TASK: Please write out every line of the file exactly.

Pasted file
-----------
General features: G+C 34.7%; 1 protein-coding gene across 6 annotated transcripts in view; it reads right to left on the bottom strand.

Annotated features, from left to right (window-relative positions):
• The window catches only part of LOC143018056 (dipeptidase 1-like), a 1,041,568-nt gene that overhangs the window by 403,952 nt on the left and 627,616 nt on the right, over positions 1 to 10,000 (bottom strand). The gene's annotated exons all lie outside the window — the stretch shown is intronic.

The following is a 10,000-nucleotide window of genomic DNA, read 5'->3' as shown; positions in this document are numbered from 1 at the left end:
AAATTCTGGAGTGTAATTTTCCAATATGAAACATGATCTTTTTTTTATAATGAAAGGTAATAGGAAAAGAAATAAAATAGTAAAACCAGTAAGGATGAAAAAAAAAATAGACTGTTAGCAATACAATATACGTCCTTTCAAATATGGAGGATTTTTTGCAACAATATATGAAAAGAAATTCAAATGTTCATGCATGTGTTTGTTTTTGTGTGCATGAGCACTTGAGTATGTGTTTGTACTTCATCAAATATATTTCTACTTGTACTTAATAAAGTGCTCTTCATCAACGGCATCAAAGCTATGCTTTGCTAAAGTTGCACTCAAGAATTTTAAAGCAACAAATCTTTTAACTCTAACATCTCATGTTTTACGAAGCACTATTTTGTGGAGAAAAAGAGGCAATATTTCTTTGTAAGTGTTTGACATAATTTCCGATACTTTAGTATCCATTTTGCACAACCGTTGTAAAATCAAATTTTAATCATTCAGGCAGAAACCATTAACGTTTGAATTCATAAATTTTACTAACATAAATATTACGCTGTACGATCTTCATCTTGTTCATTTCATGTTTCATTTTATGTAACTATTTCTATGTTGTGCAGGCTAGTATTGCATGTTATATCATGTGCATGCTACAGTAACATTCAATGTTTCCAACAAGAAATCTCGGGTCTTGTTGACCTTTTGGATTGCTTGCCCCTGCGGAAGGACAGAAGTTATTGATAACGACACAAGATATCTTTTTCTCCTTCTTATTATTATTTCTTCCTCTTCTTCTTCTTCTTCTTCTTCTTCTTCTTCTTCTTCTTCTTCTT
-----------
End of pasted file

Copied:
General features: G+C 34.7%; 1 protein-coding gene across 6 annotated transcripts in view; it reads right to left on the bottom strand.

Annotated features, from left to right (window-relative positions):
• The window catches only part of LOC143018056 (dipeptidase 1-like), a 1,041,568-nt gene that overhangs the window by 403,952 nt on the left and 627,616 nt on the right, over positions 1 to 10,000 (bottom strand). The gene's annotated exons all lie outside the window — the stretch shown is intronic.

The following is a 10,000-nucleotide window of genomic DNA, read 5'->3' as shown; positions in this document are numbered from 1 at the left end:
AAATTCTGGAGTGTAATTTTCCAATATGAAACATGATCTTTTTTTTATAATGAAAGGTAATAGGAAAAGAAATAAAATAGTAAAACCAGTAAGGATGAAAAAAAAAATAGACTGTTAGCAATACAATATACGTCCTTTCAAATATGGAGGATTTTTTGCAACAATATATGAAAAGAAATTCAAATGTTCATGCATGTGTTTGTTTTTGTGTGCATGAGCACTTGAGTATGTGTTTGTACTTCATCAAATATATTTCTACTTGTACTTAATAAAGTGCTCTTCATCAACGGCATCAAAGCTATGCTTTGCTAAAGTTGCACTCAAGAATTTTAAAGCAACAAATCTTTTAACTCTAACATCTCATGTTTTACGAAGCACTATTTTGTGGAGAAAAAGAGGCAATATTTCTTTGTAAGTGTTTGACATAATTTCCGATACTTTAGTATCCATTTTGCACAACCGTTGTAAAATCAAATTTTAATCATTCAGGCAGAAACCATTAACGTTTGAATTCATAAATTTTACTAACATAAATATTACGCTGTACGATCTTCATCTTGTTCATTTCATGTTTCATTTTATGTAACTATTTCTATGTTGTGCAGGCTAGTATTGCATGTTATATCATGTGCATGCTACAGTAACATTCAATGTTTCCAACAAGAAATCTCGGGTCTTGTTGACCTTTTGGATTGCTTGCCCCTGCGGAAGGACAGAAGTTATTGATAACGACACAAGATATCTTTTTCTCCTTCTTATTATTATTTCTTCCTCTTCTTCTTCTTCTTCTTCTTCTTCTTCTTCTTCTTCTTCTTCTT